For the week ending January 22, 2011
The best constellation for the beginning astronomer is Orion, the Hunter. It’s the brightest of all 88 modern constellations, and the easiest to recognize. If you recognize just one star group in the night sky, it’s probably Orion’s belt.
Orion is a winter constellation for those of us in the northern hemisphere. In January, Orion is rising just as it gets dark outside. It stays up all night.
The three belt stars (from east to west) are Alnitak, Alnilam, and Mintaka. Look at Alnilam in a telescope and you’ll see an area of light around it. That’s NGC1990, a cloud of star material lit up by the middle star.
A little south of Alnitak is the famous Horsehead Nebula, so named because of what it sort of looks like. It’s actually not easy to see. Photographs of it take long exposure times. You will need a big telescope and very dark skies to see anything that comes close to what the pictures look like.
South of the belt stars are Orion’s dagger. It appears to be made of three stars. However, an investigation through a telescope reveals that the middle one is actually a double star and a nebula. There are numerous other nebulae and double stars in Orion. A careful look through binoculars or a telescope will show many of them to you.
The bright orange star that is one of Orion’s shoulders is Betelgeuse. The other shoulder star is Bellatrix. On the same side as Bellatrix, bright blue Rigel is one of the hunter’s knees (or a foot by some accounts). Rigel is one of the brightest stars when you consider absolute brightness (how bright various stars would be if viewed at the same distance). The other knee or foot is Saiph.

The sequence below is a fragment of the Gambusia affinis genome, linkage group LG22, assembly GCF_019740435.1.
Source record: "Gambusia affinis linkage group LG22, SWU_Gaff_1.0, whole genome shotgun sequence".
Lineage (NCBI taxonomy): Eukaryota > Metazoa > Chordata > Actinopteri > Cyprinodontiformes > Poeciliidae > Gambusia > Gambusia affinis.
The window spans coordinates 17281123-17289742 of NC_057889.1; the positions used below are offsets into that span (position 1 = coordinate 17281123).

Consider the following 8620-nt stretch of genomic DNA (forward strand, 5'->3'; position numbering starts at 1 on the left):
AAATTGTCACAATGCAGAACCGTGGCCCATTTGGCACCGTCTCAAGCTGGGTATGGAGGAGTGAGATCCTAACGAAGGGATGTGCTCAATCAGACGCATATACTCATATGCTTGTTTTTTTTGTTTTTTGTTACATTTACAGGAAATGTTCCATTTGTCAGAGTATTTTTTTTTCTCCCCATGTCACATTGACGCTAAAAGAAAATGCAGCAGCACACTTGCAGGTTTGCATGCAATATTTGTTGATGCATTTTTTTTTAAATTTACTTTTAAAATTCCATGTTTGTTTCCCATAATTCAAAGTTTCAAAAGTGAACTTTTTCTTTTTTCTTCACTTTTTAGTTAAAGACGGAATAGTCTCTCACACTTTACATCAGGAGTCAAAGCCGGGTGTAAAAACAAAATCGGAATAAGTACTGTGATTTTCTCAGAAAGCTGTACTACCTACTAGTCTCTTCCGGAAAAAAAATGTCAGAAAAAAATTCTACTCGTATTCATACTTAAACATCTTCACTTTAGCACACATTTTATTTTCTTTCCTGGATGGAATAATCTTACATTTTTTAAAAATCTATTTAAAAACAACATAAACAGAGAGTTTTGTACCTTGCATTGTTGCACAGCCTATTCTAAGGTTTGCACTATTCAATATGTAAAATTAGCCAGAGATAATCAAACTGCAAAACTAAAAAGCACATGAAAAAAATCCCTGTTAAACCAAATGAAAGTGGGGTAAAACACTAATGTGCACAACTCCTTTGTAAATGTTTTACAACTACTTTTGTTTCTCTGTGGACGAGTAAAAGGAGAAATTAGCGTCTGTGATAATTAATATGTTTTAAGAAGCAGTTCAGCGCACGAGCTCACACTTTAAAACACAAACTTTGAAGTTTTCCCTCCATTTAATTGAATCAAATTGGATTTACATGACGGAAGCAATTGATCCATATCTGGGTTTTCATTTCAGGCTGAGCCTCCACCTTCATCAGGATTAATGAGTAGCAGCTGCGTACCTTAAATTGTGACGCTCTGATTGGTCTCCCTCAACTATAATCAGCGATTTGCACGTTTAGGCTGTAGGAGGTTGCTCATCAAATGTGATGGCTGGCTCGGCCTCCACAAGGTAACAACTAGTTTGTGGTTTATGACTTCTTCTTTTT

If your sky is dim enough, you’ll make out a few stars that form Orion’s head. You may even be able to see something he’s holding in front of him. Some sky watchers of long ago called it a shield. Others called it an animal skin.
One ancient legend about Orion says a scorpion fatally bit him after he boasted about how great a hunter he was. The gods placed them at opposite locations in the sky to prevent any further trouble between them. And so, Scorpio is a constellation of summer.
Cultures all around the world have had legends about Orion or its belt stars. The constellation was a hunter in many old tales. It has also been a canoe, a rebellious person, and a Mother Earth goddess. The belt stars have been animals being hunted, the footprints of a god who terrifies fleas into hiding during winter, and the three magi who blessed the baby Jesus.
Look at Orion yourself and think about how imaginations of long ago connected the distant dots. You could make another connection by researching the constellation’s importance to your ancestors. If the winter night doesn’t send a chill down your spine, maybe contemplation like that will.